I grew up in Rome, Italy in the late 1950s. My parents had an apartment on one of the Seven Hills of Rome. We lived one mile from the Circus Maximus, with its well-known oval shape, and two miles from the Colosseum.
Living so close to the famous tourist attractions I was able to see tourists coming from a wide range of countries. I was fascinated by people coming from north of the Alps: Germany, Austria, Switzerland, and Belgium, among others.
What impressed me about these people was they had much larger cars than those used in Italy. Furthermore, the government, to attract them to visit the country, gave them at the border a special coupon so they could buy gasoline at a much-reduced price. There was not an energy crisis. Prices were set by misguided government policies. Like in the 1970s in the US. One more thing these people had in common – they were all living in a country with a much stronger currency than the Italian Lira.
So, the idea of wealth, low prices, and large cars has always been with me and has always been associated with people living in a strong currency country. This is the main reason I shiver when I hear we should have a weak US Dollar. It would be easy to do it – debase the country as Brazil, Venezuela, Russia,……
Let me move forward about 15 years – the 1970s. I was associated at that time with a large company. The US Dollar was weak during that decade. Interest rates soared from close to 3% to about 20%. Inflation punished consumers and investors by rocketing to 16%. The US experienced a sharp recession about every 3 years. They were unpleasant times, to say the least.
It was not a coincidence the dollar collapsed during that decade. People in the auto industry were rejoicing because – so went the misguided logic – a weak dollar would make foreign cars more expensive and benefit the US auto industry.
They had it upside down. What happened was exactly the opposite. In 1950, only 21,287 units were imported. By 1977, imports eclipsed the 2 million-unit, due in large measure to improved Japanese and German quality.
The forecasters had it wrong. We bought foreign cars because they offered value. We could afford them, well-built, and using less gas. Japan and Germany could make better products than we could. To buy their cars, we had to sell Dollars and buy Yens or D-Marks. The outcome was a weak dollar and stronger Yen and D-Mark.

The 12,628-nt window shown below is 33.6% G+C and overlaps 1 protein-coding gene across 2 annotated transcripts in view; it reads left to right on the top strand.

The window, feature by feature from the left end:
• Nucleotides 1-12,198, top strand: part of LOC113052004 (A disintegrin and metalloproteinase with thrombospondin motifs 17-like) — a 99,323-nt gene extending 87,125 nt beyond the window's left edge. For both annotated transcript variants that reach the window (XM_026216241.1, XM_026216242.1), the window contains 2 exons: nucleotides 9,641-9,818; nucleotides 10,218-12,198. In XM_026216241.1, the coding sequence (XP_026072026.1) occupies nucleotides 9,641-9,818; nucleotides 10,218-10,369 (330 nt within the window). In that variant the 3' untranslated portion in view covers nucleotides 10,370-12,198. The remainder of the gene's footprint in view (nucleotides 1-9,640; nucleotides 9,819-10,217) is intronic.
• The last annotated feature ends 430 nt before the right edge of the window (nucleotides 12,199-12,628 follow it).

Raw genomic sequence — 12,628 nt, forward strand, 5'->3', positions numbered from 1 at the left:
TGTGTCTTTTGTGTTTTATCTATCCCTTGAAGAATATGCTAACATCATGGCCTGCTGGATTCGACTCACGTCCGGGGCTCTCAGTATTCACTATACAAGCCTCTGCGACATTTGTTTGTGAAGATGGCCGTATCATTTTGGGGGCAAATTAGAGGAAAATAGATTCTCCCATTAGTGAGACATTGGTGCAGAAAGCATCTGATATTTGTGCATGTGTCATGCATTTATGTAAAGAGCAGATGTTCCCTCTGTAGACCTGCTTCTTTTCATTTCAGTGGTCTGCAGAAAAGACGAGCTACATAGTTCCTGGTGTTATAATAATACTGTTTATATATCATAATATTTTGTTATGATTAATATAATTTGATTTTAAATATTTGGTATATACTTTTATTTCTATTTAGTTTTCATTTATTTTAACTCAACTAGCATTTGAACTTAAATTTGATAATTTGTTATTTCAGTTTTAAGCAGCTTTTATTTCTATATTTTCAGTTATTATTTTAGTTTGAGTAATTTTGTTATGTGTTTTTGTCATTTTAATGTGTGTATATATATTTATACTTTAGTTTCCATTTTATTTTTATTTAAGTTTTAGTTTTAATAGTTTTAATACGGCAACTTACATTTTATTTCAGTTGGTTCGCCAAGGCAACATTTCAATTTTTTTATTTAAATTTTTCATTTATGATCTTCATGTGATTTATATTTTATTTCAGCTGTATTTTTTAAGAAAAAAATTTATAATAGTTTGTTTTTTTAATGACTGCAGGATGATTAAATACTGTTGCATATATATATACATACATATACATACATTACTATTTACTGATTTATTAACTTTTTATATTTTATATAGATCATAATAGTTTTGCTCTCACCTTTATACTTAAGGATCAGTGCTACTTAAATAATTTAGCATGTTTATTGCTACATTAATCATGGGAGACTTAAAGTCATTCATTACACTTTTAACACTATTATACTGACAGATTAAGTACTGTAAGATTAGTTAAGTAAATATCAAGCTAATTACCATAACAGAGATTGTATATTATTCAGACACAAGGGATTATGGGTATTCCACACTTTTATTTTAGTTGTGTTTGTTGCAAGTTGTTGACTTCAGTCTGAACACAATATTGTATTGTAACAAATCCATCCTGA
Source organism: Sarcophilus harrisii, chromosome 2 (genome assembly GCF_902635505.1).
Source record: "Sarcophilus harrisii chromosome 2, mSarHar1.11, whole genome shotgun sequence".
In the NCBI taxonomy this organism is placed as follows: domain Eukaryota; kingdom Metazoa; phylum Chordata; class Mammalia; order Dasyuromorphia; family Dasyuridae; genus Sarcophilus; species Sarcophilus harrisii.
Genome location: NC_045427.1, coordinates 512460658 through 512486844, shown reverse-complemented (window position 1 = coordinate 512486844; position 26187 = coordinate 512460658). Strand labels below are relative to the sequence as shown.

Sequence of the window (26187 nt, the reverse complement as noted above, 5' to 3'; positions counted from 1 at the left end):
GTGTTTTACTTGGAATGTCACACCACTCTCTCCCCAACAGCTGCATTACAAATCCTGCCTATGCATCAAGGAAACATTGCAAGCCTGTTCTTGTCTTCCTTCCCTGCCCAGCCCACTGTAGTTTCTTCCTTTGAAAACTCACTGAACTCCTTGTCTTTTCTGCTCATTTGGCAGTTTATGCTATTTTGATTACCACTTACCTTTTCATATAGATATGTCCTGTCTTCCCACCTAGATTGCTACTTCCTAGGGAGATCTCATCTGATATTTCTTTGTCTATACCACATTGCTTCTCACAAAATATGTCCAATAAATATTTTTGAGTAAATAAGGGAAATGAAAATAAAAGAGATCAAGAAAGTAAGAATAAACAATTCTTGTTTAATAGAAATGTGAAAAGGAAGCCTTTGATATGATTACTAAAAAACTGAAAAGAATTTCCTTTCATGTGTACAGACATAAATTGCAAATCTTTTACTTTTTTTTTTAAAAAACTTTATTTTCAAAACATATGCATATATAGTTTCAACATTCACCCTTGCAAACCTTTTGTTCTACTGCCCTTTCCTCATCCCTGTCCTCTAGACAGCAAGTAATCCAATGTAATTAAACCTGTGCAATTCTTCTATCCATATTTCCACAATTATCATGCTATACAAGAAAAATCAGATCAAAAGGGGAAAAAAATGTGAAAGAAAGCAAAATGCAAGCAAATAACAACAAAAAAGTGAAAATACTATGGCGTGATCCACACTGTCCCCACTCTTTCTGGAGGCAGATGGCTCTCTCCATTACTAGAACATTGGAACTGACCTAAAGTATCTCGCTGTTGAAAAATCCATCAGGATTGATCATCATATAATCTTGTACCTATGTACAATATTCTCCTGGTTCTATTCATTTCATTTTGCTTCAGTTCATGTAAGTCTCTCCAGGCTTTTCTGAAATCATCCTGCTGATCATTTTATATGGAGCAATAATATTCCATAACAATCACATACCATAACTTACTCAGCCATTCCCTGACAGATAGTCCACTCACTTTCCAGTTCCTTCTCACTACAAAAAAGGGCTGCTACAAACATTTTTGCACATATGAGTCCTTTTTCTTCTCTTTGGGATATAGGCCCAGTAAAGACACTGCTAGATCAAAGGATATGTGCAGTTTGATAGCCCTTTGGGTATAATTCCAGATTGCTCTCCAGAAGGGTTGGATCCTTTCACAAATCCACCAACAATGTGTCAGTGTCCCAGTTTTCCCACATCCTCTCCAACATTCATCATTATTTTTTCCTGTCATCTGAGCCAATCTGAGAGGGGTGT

The important point is the Germans and Japanese manufacturers were successful because they had products we needed and they were producing them efficiently and cheaper than our manufacturers.
One more thought. A weak currency penalizes the weak currency country because it makes inaccessible all the imports needed to become more efficient due to cost increases due to the weakening currency. A friend once told me they could not buy an important German machine they needed to improve the quality of their products because a weakening Dollar made it eventually too expensive.
In more general terms, the Dollar was weaker because the productivity differential was in favor of Japan and Germany. Of course, there are other variables affecting a currency. Last, but not least, are the local government policies to attract or discourage capital inflows in that country.
The Dollar is strong because we have many industries highly competitive in the global markets. They deliver products the world needs. The world must sell their currency and buy dollars to buy our products and technology. The time government policies reduce innovation and the creation of globally competitive industries, the Dollar will become fundamentally weak. But not until then.
Often some experts suggest interest rates are a major driver of a currency. If this were the case, countries like Brazil, with some of the highest interest rates in the world, should have one of the strongest currencies – in the 1970s and now. And this is clearly not the case. The above chart shows the persistent strengthening of the Dollar against the Brazilian currency. Hedging models using only interest rates could be painfully wrong.
My point is the two major forces acting on currencies are productivity differentials (or inflation differentials) between two countries and government policies geared to improve the productivity of that country.
Disclosure: I/we have no positions in any stocks mentioned, and no plans to initiate any positions within the next 72 hours. I wrote this article myself, and it expresses my own opinions. I am not receiving compensation for it. I have no business relationship with any company whose stock is mentioned in this article.